Binoculars or video? If you're bird-watching you have to choose. But now Sony have released their DEV-3 and DEV-5 digital binoculars that record HD video with stereo sound. Both models have variable zoom up to 10x optical and electronic autofocus, while the DEV-5 also offers 3D recording. Image stabilisation helps keep images clear and stable. When you get home connect the binoculars to your TV with an HDMI cable. According to Sony you can watch wildlife, sports 'and more'. It's the 'more' that's a worry. More details


ROUNDED BIKE: The Tortola Roundtail bike frame claims to reduce stress on the spine and tiredness from vibration. Instead of a triangle to hold the rear wheel it uses a circle. This dissipates the force from impacts rather than sending it straight up to the rider. The extra-strength frame is made from a special steel comprised of manganese, chrome, nickel, molybdenum and niobium. Nothing quite like a third wheel. Gizmodo has the details, and there's video here.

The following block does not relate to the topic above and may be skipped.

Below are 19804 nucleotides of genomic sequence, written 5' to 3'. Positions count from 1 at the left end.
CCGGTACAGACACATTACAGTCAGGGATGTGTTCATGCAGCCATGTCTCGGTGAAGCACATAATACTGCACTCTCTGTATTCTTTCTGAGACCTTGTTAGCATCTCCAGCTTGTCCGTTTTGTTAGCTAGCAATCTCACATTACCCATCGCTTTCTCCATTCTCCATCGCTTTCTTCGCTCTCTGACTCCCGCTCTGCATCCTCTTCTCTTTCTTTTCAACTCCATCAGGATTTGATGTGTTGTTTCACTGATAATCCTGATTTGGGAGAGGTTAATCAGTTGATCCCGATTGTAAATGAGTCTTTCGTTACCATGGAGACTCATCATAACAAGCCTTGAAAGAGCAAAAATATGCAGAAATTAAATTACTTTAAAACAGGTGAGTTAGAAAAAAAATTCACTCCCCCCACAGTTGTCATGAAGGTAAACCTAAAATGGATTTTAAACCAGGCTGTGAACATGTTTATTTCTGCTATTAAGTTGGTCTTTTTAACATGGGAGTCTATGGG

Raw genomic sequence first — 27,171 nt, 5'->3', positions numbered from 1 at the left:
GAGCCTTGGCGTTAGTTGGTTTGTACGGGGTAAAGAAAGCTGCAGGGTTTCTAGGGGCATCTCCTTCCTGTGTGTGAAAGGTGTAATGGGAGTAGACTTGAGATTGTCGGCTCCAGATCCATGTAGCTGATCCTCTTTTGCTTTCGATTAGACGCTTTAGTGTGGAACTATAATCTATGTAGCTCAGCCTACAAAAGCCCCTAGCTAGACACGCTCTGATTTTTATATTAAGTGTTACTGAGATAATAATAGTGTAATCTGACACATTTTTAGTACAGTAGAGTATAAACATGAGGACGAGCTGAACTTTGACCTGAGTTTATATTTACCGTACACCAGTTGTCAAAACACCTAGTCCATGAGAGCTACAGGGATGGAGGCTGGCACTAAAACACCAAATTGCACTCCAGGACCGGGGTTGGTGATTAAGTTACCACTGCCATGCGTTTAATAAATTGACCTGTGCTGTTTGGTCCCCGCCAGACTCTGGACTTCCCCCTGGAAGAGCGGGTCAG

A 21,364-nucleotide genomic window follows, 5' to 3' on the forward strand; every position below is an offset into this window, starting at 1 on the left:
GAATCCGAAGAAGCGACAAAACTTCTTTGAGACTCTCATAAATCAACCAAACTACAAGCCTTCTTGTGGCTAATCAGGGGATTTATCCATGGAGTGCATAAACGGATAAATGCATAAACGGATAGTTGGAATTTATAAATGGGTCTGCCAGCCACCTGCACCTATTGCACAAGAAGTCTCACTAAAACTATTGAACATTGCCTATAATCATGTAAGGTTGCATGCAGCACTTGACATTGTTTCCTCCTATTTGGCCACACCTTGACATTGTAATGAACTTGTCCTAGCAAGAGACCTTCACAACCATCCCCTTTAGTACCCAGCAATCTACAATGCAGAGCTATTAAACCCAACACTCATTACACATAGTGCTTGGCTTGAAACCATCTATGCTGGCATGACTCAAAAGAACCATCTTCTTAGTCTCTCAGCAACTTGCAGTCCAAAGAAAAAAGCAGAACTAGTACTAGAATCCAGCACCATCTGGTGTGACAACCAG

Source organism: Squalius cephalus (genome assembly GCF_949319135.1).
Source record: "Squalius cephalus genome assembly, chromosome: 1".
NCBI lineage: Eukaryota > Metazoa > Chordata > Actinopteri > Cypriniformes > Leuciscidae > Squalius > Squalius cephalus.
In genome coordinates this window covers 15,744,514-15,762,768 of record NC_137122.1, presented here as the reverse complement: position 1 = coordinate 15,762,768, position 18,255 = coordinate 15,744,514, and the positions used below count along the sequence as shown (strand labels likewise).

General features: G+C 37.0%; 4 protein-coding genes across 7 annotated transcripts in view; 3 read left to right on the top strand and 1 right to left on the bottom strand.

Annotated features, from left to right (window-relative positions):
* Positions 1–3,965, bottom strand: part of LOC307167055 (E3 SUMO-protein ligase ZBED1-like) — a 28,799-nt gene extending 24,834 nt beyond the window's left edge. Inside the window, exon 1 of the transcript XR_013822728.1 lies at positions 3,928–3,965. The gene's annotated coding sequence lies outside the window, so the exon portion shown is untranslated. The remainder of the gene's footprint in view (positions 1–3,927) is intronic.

THE STORMS ARE COMING: For the last 90 years the sun has been at a grand solar maximum. But scientists are concerned about coming solar storms as solar activity moves to a minimum. At this time there are fewer solar storms, but they're more powerful, and more radiation from other parts of the galaxy enters the Solar System. Records show that the most radiation hits Earth during periods of middling activity.
Increased radiation could disrupt planes and spacecraft. Just planes and spacecraft? Surely all kinds of equipment may be affected. The BBC report is here.

HEALTH NET: In Liberia only 181 doctors care for 4 million people.
Switchboard is a non-profit group that connects medical staff in Liberia and Ghana through free phonecalls. Soon they hope to expand to Tanzania. The closed network, MDNet, makes it possible for doctors to consult with one another through texts and calls. They've already connected more than 3 million free calls. That's almost 1 call per head of population. Gizmodo has more.

TUNNY STORY: The Tunny decryption machine at Bletchley Park in the UK was a precursor to modern computers, helping decrypt German messages during World War 2. For security reasons the machine was dismantled after the war. But working from a single photo and some memories a team of volunteers has been able to restore it for the Museum of National Computing. The project took them five years and a lot of expertise, but they've now completed the replica. PC Pro tells the story.

- Miraz Jordan